Blight is visually synonymous with community decline and disinvestment, but vacant and abandoned properties also present an opportunity to become assets in neighborhood revitalization efforts. It is important to match strategies for dealing with derelict properties to neighborhood market conditions, and coordinate those strategies between involved stakeholders. The Vacant and Abandoned Property Action Council (VAPAC) was created to solve issues with coordination and approach the issue of neighborhood stabilization in Cuyahoga County innovatively.
The Vacant and Abandoned Property Action Council was formed from a recommendation made in the 2005 Cleveland at the Crossroads report prepared by the National Vacant Properties Campaign (now the Center for Community Progress). The original members represented city and county agencies that had administrative or programmatic responsibility for property and property disposition. One of the first tasks of the committee was to lend support to the / advocate for the development of a parcel-based property data system, which is housed at Case Western Reserve University (NEO CANDO). The NEO CANDO property-data system aggregates county data and allows for strategic decision making among community development staff. It is widely regarded as one of the best community data systems in the country.
Today, VAPAC is a monthly ad-hoc group bringing together decision makers from County government, municipalities, non-profit groups, and universities to develop strategies to stabilize Cuyahoga County neighborhoods, and to break down silos that hamper effective collaboration. The group works together on research projects, including a comprehensive study of tax delinquency and tax lien sales that was published in 2015, that has resulted in policy changes that have minimized adverse and disparate impacts in the community. Frank Ford, Senior Policy Advisor at the Western Reserve Land Conservancy, helped create and has chaired VAPAC for 14 years. He says of the council, it is the go-to forum for surfacing new challenges and crafting collaborative solutions in the County. VAPAC has been the catalyst for federal, state, and local policy changes and has been recognized as a model throughout the country.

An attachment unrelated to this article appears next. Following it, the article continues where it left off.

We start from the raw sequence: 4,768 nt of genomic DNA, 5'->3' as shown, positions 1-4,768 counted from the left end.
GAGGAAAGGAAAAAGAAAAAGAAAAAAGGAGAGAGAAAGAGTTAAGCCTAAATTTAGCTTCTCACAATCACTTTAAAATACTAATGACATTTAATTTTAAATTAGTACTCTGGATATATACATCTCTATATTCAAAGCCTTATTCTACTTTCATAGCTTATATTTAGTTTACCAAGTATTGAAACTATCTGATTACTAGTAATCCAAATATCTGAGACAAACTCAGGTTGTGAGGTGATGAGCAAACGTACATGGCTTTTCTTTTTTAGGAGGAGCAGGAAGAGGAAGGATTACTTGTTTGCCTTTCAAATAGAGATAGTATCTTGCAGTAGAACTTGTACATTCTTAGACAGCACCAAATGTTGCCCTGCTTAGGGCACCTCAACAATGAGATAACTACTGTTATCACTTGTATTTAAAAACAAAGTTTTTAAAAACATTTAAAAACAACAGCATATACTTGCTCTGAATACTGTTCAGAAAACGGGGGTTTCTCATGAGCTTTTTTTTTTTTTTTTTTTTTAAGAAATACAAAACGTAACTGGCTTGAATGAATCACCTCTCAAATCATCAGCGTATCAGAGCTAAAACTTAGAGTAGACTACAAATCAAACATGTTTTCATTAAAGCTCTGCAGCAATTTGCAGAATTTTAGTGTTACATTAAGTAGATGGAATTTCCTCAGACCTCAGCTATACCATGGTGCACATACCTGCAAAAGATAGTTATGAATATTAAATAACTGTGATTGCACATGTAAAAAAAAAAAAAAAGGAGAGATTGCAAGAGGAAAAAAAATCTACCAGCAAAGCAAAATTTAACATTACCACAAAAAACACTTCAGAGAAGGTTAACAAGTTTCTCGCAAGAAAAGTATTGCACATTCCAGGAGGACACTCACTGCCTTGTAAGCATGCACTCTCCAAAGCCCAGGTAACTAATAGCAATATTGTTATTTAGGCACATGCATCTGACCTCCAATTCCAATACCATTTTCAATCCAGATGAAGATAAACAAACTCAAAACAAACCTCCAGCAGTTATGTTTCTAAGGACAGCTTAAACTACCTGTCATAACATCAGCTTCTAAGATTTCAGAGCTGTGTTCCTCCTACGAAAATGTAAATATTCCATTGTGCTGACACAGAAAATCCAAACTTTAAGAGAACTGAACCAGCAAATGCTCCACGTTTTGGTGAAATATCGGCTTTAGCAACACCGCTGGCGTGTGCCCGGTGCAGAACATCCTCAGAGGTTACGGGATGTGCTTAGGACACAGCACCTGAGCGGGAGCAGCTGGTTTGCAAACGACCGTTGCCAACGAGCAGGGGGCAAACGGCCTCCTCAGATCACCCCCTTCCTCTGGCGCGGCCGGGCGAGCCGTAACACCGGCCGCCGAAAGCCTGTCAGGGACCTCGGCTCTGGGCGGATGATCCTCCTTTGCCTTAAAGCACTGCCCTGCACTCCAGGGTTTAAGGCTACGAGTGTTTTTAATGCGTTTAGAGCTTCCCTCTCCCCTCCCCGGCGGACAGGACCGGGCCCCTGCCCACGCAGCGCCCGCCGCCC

The negative effects of vacant and abandoned properties often spill over into non-distressed properties in a city, causing a widespread depression of property values while increasing municipal costs to deal with blight. However, collaborative organizations like the VAPAC in Cuyahoga County can create opportunities for coordination of resources and programming to capitalize on vacant properties for neighborhood stabilization.
For more on VAPAC, see: